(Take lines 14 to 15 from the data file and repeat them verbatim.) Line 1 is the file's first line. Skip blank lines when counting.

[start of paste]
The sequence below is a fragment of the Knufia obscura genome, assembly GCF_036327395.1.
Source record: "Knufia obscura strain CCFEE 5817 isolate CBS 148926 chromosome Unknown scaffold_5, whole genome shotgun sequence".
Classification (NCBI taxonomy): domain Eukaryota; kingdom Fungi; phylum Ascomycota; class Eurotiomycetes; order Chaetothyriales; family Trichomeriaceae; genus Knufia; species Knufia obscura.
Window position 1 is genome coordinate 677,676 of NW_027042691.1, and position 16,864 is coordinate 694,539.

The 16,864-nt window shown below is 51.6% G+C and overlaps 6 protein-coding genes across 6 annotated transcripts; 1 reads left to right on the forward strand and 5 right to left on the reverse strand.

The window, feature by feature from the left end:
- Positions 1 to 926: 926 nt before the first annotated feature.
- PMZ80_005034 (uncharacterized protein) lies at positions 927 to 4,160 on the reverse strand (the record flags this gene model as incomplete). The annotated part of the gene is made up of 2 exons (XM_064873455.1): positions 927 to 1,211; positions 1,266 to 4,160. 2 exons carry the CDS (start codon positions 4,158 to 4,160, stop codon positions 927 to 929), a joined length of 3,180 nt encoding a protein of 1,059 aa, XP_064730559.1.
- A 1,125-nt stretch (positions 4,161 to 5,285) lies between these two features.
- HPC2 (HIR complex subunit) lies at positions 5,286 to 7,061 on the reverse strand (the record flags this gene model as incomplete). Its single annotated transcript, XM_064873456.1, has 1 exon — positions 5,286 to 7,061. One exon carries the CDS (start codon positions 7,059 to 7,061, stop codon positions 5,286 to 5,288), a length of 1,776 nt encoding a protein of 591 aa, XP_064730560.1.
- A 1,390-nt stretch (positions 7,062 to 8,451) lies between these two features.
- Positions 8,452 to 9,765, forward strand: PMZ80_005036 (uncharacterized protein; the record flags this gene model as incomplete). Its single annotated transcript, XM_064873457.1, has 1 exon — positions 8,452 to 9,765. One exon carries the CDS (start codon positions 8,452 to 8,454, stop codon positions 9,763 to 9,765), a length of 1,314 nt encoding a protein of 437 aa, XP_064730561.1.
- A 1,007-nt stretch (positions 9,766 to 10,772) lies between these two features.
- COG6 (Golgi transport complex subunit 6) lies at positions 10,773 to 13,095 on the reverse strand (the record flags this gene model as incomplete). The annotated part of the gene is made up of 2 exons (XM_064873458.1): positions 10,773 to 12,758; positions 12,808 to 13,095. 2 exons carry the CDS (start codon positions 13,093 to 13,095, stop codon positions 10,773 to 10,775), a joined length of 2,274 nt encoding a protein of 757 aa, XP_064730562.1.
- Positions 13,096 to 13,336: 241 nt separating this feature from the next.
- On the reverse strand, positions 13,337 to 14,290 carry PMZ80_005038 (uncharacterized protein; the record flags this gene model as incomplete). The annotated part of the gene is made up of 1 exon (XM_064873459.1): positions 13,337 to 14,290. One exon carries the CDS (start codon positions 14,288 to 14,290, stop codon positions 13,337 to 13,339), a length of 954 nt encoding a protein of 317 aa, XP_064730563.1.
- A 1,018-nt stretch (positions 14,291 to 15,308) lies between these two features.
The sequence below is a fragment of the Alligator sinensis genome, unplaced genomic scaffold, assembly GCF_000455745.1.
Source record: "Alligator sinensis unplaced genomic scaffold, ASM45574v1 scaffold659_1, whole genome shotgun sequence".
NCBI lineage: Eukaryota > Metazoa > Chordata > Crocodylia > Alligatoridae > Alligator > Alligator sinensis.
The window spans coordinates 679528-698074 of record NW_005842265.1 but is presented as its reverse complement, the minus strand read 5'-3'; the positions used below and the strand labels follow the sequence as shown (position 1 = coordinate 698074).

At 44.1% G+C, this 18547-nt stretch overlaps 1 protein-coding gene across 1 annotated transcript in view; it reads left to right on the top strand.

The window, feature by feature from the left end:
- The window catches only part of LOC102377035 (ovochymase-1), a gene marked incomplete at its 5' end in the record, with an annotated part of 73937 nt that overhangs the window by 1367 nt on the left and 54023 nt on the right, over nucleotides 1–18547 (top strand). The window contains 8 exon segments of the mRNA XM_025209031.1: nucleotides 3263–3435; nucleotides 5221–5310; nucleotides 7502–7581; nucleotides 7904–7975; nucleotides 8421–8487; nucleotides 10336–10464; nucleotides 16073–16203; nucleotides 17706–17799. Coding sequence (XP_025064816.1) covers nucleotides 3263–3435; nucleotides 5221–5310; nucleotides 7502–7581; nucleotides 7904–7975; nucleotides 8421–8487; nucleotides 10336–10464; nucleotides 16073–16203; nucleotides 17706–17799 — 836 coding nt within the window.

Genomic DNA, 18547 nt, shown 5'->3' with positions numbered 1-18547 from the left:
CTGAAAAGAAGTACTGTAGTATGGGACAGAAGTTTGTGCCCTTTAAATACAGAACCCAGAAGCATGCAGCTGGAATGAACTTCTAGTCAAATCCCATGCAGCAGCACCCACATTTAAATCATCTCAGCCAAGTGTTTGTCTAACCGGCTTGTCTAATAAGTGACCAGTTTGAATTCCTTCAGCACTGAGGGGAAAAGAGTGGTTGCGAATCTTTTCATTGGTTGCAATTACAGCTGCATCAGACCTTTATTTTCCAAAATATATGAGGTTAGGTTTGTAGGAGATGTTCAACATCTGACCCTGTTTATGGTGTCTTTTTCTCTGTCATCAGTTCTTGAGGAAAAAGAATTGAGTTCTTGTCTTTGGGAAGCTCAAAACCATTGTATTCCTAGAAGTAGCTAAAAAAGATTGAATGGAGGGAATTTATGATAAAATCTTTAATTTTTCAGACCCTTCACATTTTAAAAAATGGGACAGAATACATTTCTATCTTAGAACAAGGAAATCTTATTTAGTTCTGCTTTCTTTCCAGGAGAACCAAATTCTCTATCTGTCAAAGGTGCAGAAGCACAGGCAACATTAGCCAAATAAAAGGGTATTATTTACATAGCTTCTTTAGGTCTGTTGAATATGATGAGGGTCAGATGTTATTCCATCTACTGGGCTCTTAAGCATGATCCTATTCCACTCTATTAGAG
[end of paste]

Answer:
- COG6 (Golgi transport complex subunit 6) lies at positions 10,773 to 13,095 on the reverse strand (the record flags this gene model as incomplete). The annotated part of the gene is made up of 2 exons (XM_064873458.1): positions 10,773 to 12,758; positions 12,808 to 13,095. 2 exons carry the CDS (start codon positions 13,093 to 13,095, stop codon positions 10,773 to 10,775), a joined length of 2,274 nt encoding a protein of 757 aa, XP_064730562.1.
- Positions 13,096 to 13,336: 241 nt separating this feature from the next.